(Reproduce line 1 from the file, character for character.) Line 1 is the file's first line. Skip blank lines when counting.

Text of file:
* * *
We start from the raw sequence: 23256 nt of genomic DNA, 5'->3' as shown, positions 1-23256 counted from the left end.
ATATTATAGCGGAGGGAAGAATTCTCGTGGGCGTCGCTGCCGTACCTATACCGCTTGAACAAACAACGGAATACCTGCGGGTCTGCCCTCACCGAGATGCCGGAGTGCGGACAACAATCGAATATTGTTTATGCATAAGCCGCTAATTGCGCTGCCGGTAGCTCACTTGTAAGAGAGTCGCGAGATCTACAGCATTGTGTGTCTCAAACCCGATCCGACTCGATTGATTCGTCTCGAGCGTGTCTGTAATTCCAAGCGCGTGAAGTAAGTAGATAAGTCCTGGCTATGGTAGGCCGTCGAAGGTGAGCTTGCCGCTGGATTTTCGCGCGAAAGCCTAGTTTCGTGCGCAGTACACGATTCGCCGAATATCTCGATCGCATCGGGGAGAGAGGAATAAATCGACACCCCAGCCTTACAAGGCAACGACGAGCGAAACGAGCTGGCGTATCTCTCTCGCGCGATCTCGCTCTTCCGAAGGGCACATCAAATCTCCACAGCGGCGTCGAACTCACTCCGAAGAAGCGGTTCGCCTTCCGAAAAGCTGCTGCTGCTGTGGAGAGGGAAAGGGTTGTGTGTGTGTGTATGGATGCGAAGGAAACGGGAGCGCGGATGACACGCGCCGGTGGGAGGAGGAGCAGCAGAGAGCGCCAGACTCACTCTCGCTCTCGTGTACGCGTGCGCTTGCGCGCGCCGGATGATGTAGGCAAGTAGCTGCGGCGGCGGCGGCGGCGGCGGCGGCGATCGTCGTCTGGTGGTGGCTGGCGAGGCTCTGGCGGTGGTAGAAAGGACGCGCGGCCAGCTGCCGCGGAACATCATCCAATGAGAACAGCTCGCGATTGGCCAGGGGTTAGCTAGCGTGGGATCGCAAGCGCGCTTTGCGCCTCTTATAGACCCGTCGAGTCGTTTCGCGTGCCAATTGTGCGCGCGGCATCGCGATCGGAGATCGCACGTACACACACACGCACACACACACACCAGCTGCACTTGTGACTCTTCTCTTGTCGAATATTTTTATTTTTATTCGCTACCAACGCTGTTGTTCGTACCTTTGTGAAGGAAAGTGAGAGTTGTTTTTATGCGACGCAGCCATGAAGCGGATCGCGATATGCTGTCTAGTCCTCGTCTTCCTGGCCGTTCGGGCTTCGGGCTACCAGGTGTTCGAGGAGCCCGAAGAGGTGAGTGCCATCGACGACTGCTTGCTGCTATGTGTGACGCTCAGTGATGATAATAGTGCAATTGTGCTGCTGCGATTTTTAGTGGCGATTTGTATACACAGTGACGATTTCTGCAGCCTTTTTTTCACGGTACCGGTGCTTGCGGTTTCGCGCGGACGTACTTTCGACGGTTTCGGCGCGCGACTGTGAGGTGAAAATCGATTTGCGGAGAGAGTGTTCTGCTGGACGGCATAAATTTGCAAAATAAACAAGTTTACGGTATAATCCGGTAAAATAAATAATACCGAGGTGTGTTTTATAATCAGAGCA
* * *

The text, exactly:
We start from the raw sequence: 23256 nt of genomic DNA, 5'->3' as shown, positions 1-23256 counted from the left end.